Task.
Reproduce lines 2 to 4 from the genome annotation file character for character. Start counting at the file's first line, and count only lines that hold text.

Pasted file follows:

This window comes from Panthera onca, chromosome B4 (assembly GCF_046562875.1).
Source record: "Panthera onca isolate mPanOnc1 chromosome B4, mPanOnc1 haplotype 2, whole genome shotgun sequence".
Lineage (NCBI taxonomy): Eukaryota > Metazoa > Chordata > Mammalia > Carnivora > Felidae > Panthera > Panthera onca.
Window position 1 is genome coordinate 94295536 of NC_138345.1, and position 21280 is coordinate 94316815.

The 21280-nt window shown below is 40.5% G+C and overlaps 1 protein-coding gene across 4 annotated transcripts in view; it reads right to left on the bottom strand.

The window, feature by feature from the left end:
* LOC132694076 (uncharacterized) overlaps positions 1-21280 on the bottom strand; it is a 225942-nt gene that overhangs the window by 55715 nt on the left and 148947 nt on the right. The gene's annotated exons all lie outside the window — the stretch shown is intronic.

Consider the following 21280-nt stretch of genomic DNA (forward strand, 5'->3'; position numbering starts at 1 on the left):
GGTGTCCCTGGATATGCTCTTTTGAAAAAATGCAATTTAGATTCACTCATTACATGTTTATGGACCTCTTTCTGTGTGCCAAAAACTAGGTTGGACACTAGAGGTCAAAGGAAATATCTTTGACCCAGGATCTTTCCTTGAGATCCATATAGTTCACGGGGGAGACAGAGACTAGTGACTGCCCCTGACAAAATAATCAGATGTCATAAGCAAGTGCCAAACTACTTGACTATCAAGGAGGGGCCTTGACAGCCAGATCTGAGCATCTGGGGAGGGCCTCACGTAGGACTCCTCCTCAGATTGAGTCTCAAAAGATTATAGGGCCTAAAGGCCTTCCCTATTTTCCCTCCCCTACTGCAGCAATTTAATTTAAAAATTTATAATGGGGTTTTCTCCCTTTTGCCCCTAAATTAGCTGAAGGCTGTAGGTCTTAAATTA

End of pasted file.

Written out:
Source record: "Panthera onca isolate mPanOnc1 chromosome B4, mPanOnc1 haplotype 2, whole genome shotgun sequence".
Lineage (NCBI taxonomy): Eukaryota > Metazoa > Chordata > Mammalia > Carnivora > Felidae > Panthera > Panthera onca.
Window position 1 is genome coordinate 94295536 of NC_138345.1, and position 21280 is coordinate 94316815.